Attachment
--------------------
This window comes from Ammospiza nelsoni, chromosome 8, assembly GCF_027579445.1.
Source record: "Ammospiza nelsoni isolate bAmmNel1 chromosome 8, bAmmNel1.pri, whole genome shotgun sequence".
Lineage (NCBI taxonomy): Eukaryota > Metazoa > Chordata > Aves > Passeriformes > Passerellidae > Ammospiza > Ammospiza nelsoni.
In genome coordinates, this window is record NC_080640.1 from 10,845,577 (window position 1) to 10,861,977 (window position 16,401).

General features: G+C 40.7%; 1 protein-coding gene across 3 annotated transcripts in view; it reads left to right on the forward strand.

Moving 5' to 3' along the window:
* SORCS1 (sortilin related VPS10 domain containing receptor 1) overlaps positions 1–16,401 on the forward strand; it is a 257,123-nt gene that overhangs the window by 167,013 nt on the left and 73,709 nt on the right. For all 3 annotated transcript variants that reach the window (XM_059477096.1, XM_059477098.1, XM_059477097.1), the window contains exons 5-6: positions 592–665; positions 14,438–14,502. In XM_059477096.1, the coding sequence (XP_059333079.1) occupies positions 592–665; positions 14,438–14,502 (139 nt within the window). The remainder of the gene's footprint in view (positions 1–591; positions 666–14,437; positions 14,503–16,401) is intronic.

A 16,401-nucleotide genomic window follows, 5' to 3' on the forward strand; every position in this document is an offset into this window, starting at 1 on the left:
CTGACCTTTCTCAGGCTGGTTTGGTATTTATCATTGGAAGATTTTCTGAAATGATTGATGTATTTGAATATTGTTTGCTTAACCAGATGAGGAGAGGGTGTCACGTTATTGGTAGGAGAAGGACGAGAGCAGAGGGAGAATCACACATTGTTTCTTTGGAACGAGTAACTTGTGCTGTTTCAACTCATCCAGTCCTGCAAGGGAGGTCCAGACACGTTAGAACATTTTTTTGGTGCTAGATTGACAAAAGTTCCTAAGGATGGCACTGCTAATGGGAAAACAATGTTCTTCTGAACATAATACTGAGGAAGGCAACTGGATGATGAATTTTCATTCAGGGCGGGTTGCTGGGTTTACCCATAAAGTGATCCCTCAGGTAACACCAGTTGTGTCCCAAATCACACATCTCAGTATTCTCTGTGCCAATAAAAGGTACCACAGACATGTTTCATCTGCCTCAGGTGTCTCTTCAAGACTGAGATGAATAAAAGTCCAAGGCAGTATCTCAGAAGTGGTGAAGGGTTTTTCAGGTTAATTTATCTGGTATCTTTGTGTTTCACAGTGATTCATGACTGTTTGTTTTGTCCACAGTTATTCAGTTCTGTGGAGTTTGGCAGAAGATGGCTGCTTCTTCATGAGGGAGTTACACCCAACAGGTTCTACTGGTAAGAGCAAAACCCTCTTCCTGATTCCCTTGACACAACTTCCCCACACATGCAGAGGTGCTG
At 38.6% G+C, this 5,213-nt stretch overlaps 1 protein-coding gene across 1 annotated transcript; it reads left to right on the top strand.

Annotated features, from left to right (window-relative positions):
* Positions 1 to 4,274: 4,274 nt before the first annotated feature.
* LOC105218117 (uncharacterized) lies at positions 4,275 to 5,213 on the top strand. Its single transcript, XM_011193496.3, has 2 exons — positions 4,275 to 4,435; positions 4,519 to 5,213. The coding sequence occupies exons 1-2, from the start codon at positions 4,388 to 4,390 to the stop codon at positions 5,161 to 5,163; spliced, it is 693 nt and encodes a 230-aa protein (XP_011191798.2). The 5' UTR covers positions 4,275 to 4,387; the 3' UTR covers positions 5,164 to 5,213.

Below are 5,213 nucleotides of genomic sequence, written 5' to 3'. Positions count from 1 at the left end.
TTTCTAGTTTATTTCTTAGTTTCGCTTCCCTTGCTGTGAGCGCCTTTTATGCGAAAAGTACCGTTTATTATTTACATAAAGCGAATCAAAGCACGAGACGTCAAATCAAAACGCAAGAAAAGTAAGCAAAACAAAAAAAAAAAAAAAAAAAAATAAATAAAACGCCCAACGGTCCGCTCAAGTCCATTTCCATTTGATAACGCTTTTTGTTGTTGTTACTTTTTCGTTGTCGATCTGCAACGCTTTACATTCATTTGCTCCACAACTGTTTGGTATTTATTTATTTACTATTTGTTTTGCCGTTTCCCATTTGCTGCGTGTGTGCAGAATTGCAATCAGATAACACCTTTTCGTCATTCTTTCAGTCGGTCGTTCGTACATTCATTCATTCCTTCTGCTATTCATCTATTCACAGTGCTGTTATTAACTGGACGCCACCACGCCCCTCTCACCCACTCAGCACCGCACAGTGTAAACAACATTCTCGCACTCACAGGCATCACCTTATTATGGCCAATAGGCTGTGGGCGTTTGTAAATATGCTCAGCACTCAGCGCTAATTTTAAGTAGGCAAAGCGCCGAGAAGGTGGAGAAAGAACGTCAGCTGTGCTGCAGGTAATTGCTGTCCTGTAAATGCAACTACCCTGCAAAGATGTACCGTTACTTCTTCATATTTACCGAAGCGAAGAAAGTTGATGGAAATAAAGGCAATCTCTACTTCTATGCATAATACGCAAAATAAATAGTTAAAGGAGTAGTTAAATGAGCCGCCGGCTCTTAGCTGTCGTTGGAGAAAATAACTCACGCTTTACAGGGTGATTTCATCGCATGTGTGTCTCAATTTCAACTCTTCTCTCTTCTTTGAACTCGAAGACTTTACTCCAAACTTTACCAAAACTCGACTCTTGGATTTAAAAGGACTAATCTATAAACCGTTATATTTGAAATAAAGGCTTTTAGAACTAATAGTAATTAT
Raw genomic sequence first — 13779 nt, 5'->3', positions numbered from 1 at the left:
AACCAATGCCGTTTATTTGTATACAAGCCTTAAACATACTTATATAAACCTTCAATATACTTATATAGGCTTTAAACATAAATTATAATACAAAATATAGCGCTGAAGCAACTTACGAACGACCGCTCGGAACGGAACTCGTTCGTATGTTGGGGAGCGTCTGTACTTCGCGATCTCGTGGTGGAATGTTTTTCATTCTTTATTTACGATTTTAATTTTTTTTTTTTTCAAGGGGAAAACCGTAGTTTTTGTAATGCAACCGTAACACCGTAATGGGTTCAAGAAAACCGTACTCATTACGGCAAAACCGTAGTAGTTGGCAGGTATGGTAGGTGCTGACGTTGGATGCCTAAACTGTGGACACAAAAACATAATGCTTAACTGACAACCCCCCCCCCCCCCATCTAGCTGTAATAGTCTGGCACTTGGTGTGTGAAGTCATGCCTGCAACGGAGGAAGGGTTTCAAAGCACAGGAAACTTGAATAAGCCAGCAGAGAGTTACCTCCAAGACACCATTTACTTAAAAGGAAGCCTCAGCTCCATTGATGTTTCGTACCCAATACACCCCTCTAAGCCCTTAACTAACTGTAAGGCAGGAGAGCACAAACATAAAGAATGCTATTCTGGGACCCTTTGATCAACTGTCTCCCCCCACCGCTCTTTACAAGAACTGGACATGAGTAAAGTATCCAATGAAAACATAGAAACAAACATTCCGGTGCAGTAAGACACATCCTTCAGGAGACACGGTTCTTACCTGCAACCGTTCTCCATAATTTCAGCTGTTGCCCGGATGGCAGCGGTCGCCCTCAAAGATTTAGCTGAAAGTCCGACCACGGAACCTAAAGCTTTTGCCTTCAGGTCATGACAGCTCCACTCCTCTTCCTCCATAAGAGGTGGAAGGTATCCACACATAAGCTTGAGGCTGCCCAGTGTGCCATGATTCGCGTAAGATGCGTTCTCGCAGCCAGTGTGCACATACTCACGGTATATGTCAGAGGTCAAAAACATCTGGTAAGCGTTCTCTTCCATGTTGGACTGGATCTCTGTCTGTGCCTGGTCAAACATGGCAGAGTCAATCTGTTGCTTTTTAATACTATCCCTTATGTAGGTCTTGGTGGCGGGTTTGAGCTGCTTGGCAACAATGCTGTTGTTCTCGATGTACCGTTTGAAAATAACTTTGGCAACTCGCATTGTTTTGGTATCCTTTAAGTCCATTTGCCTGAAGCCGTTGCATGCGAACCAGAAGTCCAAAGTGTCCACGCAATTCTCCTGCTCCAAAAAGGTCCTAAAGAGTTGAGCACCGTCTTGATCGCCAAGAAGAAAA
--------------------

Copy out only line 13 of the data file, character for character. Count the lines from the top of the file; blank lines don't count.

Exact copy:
* LOC105218117 (uncharacterized) lies at positions 4,275 to 5,213 on the top strand. Its single transcript, XM_011193496.3, has 2 exons — positions 4,275 to 4,435; positions 4,519 to 5,213. The coding sequence occupies exons 1-2, from the start codon at positions 4,388 to 4,390 to the stop codon at positions 5,161 to 5,163; spliced, it is 693 nt and encodes a 230-aa protein (XP_011191798.2). The 5' UTR covers positions 4,275 to 4,387; the 3' UTR covers positions 5,164 to 5,213.